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XTS is designed so that the plaintext and ciphertext sizes are the same. This is "needed" for disk encryption in order to preserve the sector size. However, when you are encrypting your disk at the file level, this is a completely irrelevant issue. Also, XTS is not "ideal" in the sense that it's not truly a wide block cipher (defined as a pseudorandom ...


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Use XTS for whole-disk encryption. It is designed for that purpose. Definition of XTS mode in wiki is under the Disk Encryption Theory which says enough i think :) In GCM, for a fixed key each, IV value must be distinct. This makes it disadvantageous for encryption of large files. From an early GCM question: GCM is bounded to encrypting about 68 GB ...


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Is it safe to generate IV along with KEY from PBKDF2 when using and storing salt for each user or should IV also be randomly generated and stored along with salt? When generating IV from PBKDF2 I'm basically choosing for it to be part of the key, ie a secret. Using a sufficiently large salt per user would guarantee that no two generated KEY/IV pairs ...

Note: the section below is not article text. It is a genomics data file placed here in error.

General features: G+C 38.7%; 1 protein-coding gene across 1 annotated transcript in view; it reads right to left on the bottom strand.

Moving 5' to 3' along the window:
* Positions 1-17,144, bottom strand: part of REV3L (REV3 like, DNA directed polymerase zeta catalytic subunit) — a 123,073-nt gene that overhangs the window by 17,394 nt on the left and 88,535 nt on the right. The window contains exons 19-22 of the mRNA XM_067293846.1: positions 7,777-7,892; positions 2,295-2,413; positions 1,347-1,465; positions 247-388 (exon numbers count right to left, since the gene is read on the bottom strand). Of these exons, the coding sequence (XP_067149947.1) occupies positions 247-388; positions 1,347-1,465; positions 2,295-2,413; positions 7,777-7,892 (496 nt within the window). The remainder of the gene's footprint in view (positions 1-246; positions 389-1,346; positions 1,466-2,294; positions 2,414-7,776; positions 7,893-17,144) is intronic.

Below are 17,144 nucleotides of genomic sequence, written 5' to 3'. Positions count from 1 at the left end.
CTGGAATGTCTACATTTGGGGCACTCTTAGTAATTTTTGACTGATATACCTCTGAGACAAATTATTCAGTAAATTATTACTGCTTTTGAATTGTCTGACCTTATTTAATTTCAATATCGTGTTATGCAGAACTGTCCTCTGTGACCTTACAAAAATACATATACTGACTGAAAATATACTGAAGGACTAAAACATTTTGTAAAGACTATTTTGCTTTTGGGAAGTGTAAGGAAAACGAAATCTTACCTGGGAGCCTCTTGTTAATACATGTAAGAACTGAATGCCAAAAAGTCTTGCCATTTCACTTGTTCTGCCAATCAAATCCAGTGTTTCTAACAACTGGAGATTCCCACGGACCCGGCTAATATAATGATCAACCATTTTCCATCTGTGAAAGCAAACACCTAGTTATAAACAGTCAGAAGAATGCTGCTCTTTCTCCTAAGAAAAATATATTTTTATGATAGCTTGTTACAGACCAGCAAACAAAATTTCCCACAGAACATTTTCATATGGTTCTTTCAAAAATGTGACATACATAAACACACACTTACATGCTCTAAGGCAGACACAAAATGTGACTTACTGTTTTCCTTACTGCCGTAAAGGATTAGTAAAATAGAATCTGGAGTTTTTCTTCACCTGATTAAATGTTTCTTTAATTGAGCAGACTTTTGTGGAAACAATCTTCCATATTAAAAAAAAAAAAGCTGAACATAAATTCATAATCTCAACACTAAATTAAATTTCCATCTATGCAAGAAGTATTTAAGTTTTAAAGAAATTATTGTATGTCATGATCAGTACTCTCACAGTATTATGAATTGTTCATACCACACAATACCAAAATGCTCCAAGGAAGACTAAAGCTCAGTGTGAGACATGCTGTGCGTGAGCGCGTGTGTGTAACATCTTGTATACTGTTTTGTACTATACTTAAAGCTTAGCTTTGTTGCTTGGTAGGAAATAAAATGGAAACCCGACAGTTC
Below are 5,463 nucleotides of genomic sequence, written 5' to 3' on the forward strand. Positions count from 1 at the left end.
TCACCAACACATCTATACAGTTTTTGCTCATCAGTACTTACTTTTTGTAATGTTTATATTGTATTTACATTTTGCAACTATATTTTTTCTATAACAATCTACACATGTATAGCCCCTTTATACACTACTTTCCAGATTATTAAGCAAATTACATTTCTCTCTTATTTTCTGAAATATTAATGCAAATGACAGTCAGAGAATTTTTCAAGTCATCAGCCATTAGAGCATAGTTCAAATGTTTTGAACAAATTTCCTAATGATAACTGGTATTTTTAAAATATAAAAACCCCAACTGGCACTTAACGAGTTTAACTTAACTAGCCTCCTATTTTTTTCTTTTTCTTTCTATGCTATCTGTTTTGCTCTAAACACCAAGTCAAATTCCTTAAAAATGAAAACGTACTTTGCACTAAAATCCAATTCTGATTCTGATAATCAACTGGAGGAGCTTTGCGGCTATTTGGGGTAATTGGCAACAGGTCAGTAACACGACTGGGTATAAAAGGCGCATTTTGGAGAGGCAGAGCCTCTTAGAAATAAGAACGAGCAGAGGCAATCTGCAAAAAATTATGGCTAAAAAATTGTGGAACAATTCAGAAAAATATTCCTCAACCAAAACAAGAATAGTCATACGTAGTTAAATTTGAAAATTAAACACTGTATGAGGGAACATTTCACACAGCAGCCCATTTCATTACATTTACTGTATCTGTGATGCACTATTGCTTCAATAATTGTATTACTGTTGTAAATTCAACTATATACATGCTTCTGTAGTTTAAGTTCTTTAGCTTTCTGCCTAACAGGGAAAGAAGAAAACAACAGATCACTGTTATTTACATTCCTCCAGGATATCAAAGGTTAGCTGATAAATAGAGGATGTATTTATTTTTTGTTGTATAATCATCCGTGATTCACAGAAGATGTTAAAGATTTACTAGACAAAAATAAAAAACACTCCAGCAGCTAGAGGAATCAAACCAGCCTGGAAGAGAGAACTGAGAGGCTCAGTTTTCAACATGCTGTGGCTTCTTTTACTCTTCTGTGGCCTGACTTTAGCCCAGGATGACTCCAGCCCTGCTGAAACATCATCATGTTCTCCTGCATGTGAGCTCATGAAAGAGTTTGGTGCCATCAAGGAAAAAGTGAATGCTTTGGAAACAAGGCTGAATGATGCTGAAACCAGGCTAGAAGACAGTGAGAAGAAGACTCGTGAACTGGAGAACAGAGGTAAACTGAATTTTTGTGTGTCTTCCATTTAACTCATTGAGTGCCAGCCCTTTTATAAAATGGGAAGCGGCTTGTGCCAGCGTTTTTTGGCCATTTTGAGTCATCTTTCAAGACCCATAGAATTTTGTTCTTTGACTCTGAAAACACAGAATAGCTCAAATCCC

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Under the ideal cipher model, security is not diminished by any choice of value $H = E_K(d)$ for a known value $d$, as long as none of the counter values that get encrypted to generate the encryption stream is equal to $d$. This is what "ideal cipher" means: you have no information on $E_K(x)$ for any $x$ that you have not already tried to encrypt with the ...



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